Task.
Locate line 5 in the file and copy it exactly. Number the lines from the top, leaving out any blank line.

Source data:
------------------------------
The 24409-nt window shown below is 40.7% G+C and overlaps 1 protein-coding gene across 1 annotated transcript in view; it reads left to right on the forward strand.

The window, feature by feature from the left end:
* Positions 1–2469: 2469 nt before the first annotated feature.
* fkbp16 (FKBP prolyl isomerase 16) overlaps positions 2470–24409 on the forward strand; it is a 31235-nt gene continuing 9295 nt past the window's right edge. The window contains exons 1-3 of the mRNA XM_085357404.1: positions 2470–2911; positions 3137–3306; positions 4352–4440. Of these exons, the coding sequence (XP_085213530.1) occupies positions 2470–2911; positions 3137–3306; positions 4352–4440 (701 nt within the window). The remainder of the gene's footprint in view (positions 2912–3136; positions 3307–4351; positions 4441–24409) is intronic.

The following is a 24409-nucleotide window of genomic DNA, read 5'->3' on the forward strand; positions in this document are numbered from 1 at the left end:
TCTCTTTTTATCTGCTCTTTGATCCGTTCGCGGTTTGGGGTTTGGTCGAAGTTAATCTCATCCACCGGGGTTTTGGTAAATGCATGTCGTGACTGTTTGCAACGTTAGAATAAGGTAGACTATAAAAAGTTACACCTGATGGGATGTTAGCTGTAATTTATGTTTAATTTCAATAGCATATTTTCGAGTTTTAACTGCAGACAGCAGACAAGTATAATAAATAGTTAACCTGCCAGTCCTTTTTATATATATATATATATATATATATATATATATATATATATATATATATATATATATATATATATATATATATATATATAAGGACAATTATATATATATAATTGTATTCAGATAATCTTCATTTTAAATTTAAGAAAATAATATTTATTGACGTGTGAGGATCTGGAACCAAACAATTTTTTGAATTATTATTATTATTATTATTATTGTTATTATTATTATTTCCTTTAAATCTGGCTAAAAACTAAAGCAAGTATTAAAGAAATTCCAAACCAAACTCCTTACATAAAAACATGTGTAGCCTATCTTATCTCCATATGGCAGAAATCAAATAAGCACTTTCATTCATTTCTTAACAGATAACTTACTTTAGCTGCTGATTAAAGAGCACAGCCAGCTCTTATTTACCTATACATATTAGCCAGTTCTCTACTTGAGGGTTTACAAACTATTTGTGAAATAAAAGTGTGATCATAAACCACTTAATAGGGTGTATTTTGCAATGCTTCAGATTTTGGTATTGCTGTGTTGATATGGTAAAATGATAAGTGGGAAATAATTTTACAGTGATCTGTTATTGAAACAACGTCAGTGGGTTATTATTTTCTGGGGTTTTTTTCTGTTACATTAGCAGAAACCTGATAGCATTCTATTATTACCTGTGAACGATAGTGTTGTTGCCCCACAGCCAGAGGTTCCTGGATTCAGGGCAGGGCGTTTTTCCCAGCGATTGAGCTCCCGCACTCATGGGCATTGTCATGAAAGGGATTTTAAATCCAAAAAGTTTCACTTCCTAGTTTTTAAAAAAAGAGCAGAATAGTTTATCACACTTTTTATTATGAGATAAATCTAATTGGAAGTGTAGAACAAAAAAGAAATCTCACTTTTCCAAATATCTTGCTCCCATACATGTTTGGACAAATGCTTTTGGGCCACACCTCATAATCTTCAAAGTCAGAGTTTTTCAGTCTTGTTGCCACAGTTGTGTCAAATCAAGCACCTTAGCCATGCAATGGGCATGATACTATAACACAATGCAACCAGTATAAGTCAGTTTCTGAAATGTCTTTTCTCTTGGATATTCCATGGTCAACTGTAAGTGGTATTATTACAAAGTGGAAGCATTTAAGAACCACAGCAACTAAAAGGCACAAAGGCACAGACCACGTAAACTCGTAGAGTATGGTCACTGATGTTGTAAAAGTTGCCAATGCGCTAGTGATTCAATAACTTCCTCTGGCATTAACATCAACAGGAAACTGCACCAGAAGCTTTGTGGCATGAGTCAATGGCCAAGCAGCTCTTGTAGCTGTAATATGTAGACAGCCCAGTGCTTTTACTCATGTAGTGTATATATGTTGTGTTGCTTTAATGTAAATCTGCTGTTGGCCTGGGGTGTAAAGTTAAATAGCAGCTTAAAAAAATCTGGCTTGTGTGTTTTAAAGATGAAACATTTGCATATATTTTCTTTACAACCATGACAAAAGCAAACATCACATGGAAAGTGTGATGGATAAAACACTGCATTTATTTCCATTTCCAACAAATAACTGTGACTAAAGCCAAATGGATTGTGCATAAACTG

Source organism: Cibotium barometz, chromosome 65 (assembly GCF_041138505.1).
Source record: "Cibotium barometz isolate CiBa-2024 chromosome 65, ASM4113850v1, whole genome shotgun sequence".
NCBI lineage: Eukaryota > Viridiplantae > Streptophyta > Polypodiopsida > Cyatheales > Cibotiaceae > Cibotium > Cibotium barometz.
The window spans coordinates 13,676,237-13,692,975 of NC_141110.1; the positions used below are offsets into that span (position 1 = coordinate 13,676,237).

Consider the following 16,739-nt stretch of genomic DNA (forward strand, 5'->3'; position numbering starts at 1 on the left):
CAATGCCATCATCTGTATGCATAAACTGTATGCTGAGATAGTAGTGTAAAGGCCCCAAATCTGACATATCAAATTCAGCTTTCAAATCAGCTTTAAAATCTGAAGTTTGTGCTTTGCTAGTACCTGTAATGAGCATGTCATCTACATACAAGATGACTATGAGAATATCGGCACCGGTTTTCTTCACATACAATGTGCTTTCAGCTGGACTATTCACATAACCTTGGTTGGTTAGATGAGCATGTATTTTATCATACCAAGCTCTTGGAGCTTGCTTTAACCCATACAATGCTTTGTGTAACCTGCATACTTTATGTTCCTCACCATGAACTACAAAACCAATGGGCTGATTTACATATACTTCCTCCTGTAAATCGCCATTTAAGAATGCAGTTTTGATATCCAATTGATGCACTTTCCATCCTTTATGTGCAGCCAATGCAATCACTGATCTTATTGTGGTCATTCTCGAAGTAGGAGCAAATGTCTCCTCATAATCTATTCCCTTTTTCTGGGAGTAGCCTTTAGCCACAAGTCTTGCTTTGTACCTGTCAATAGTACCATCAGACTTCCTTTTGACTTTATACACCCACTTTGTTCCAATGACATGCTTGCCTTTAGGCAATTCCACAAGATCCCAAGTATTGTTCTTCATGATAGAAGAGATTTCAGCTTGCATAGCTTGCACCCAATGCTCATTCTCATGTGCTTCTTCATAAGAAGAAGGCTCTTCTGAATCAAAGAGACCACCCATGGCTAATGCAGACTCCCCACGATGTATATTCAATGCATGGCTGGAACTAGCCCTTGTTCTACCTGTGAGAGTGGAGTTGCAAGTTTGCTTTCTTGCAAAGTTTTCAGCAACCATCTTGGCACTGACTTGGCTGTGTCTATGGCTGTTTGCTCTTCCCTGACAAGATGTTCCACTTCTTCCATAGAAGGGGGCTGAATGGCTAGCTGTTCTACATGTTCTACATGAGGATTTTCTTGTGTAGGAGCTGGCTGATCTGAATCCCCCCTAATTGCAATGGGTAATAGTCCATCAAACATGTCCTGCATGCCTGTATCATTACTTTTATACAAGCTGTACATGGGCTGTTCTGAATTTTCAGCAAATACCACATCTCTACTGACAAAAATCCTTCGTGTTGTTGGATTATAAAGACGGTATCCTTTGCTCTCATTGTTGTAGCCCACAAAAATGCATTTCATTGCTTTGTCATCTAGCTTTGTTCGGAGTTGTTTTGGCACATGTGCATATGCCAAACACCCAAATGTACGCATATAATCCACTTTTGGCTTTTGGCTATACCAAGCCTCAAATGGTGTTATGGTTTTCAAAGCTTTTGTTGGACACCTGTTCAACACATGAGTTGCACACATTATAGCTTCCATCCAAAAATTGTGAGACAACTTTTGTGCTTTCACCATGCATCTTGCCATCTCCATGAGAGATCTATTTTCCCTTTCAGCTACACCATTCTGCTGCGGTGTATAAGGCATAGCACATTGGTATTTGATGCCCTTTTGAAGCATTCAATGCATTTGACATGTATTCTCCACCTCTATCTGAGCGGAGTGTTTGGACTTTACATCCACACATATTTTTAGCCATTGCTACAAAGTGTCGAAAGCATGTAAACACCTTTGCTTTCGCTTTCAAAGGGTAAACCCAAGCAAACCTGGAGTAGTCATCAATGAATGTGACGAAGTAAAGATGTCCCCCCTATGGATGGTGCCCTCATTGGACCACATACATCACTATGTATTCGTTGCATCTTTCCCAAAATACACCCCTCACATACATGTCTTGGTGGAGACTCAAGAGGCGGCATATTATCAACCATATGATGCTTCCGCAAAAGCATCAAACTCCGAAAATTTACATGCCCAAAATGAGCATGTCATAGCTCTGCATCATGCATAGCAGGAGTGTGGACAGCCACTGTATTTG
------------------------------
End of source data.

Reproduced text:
The following is a 24409-nucleotide window of genomic DNA, read 5'->3' on the forward strand; positions in this document are numbered from 1 at the left end: